Toto Wolff reflected on the power unit penalty system now being applied in Formula 1, claiming there needs to be a reminder of why they have been introduced in the first place.
The regulations regarding taking extra power unit components came under the spotlight at the 2022 Italian Grand Prix, as a number of teams strategically decided take on new power unit components for their drivers, accepting the consequent grid penalties as Monza allows for overtaking.
The result was a mixed up grid for the race, that took the FIA hours to issue after qualifying was over, with Lewis Hamilton being one of those drivers having a penalty for a new power unit.
Hamilton qualified fifth, but started the race 19th after penalties to all affected drivers were applied, and his team boss Toto Wolff defended the system that was under fire after over the weekend at Monza.
Wolff: No cost cap on power unit side
“We must remind ourselves why we have that,” he said about the regulations. “On the chassis side, we are cost capped, and we weren’t before. On the engine side, we are not cost capped yet.
“If there were no grid penalties, we would have qualifying engines. And not five of them, but 20! The big teams and the OEMs would spend what they want in order to have an advantage. So that’s why there needs to be a certain factor that limits that and avoids them. So this is where it’s coming from now. But has it gotten too complicated? For sure,” Wolff explained.
With some suggestions being floated around asking to scrap grid penalties and replacing that by deducting Constructors’ points for the team, Wolff is not convinced.
“One negative could be that the drivers’ championship is the one that counts,” he said, “and you’re just throwing engines on the car, taking plenty of constructor deductions, but winning the championship with a driver because he has a new power unit every race.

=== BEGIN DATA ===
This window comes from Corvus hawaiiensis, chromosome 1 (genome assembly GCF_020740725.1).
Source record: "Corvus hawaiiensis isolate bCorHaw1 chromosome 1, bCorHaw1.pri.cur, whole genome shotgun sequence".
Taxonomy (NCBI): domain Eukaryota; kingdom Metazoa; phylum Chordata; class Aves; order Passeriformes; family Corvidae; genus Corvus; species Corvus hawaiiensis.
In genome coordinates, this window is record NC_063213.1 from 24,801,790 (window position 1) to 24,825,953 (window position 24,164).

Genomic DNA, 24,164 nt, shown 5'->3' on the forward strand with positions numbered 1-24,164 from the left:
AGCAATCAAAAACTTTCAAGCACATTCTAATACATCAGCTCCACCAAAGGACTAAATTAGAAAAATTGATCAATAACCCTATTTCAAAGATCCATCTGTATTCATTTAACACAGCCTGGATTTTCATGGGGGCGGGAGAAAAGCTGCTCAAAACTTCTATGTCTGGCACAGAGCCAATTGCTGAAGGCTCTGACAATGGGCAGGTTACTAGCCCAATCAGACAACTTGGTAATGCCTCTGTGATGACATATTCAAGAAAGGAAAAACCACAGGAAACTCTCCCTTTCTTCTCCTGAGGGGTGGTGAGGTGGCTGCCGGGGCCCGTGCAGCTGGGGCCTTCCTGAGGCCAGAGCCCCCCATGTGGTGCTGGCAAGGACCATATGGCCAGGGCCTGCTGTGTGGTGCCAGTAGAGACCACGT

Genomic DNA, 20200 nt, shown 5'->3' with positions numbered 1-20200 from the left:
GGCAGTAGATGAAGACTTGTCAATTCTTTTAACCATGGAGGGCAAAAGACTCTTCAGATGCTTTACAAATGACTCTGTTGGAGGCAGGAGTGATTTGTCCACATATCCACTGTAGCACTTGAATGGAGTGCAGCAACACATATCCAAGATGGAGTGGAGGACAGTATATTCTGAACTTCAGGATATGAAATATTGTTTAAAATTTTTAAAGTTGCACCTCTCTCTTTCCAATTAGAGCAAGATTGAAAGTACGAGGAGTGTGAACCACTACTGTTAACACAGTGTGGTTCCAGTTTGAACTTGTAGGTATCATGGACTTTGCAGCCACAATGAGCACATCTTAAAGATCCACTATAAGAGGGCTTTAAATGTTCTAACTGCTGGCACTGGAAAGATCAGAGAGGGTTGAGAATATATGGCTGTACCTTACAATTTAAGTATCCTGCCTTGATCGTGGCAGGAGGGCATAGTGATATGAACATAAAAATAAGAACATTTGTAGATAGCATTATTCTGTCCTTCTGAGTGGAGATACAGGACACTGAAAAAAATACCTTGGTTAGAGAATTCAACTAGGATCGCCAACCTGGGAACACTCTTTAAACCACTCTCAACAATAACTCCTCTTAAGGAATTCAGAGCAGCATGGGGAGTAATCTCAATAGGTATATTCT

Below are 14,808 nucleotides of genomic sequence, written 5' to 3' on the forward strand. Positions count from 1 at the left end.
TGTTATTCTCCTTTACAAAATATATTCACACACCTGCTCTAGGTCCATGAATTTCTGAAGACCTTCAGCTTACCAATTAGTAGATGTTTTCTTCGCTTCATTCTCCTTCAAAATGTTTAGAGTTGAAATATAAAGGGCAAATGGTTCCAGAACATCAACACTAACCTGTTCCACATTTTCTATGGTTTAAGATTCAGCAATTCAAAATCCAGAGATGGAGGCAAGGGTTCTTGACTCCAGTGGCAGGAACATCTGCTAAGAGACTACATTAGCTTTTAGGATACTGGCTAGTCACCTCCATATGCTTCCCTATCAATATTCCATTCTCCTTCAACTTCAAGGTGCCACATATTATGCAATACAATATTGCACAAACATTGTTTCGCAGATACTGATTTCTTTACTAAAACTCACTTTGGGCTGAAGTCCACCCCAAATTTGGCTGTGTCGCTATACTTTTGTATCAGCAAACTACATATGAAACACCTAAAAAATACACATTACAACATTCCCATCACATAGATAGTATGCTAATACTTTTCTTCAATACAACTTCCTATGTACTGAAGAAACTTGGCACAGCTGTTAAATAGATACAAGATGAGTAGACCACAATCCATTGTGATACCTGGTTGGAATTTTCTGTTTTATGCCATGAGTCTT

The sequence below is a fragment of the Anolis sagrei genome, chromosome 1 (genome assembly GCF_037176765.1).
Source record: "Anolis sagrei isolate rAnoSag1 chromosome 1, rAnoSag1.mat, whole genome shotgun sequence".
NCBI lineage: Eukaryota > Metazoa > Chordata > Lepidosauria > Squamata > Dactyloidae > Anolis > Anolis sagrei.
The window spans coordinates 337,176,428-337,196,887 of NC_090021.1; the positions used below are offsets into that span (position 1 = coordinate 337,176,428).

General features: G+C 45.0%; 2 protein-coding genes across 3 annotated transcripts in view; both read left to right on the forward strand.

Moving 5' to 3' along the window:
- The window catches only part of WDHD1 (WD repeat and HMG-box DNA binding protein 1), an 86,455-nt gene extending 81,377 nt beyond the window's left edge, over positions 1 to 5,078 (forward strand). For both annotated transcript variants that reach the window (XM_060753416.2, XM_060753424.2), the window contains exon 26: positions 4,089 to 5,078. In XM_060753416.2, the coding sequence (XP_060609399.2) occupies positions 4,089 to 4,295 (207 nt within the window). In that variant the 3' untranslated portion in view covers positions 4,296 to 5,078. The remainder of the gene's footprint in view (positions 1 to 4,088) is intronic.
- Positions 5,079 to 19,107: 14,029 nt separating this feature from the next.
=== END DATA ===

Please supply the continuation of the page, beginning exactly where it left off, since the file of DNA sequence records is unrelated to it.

“I think we need to reconsider when the engine cap kicks in, and then that all [excessive grid penalties] goes away. But still, we don’t want to have an arms race on engines being brought,” he suggested. “Whatever freedom you give us, we will do it and we will do it even more strategically because it’s only five places or 10 places.
“We will blow an engine every race because it’s going to be three tenths quicker than the one before. So there needs to be a certain deterrent,” he insisted.
Mattia Binotto feels three power units not enough
Wolff’s Ferrari counterpart, Mattia Binotto, whose driver Carlos Sainz was also slapped with a grid penalty feels the regulations need more clarifying while being skeptical on the permitted number of power units per driver, per season.
Facing the media at Monza, Binotto was asked if matters should be improved. He said: “Not only more instantaneous. The regulations need to clarify how we are accounting in that regard.
“So the reason why it took so long that there is certainly different interpretations and the regulation is not clear enough. So that’s something we need to address certainly for the future.
“Not only to address how we decide to grid position based on the penalties. The amount of penalties we got today as well are too many. Difficult for a fan to see a car on pole and not starting on pole because he got grid penalties.
“Maybe the three PUs per drivers are too little at that stage for what we have achieved and maybe it needs to be reconsidered for next seasons,” the Ferrari boss proposed. (Additional reporting by Agnes Carlier)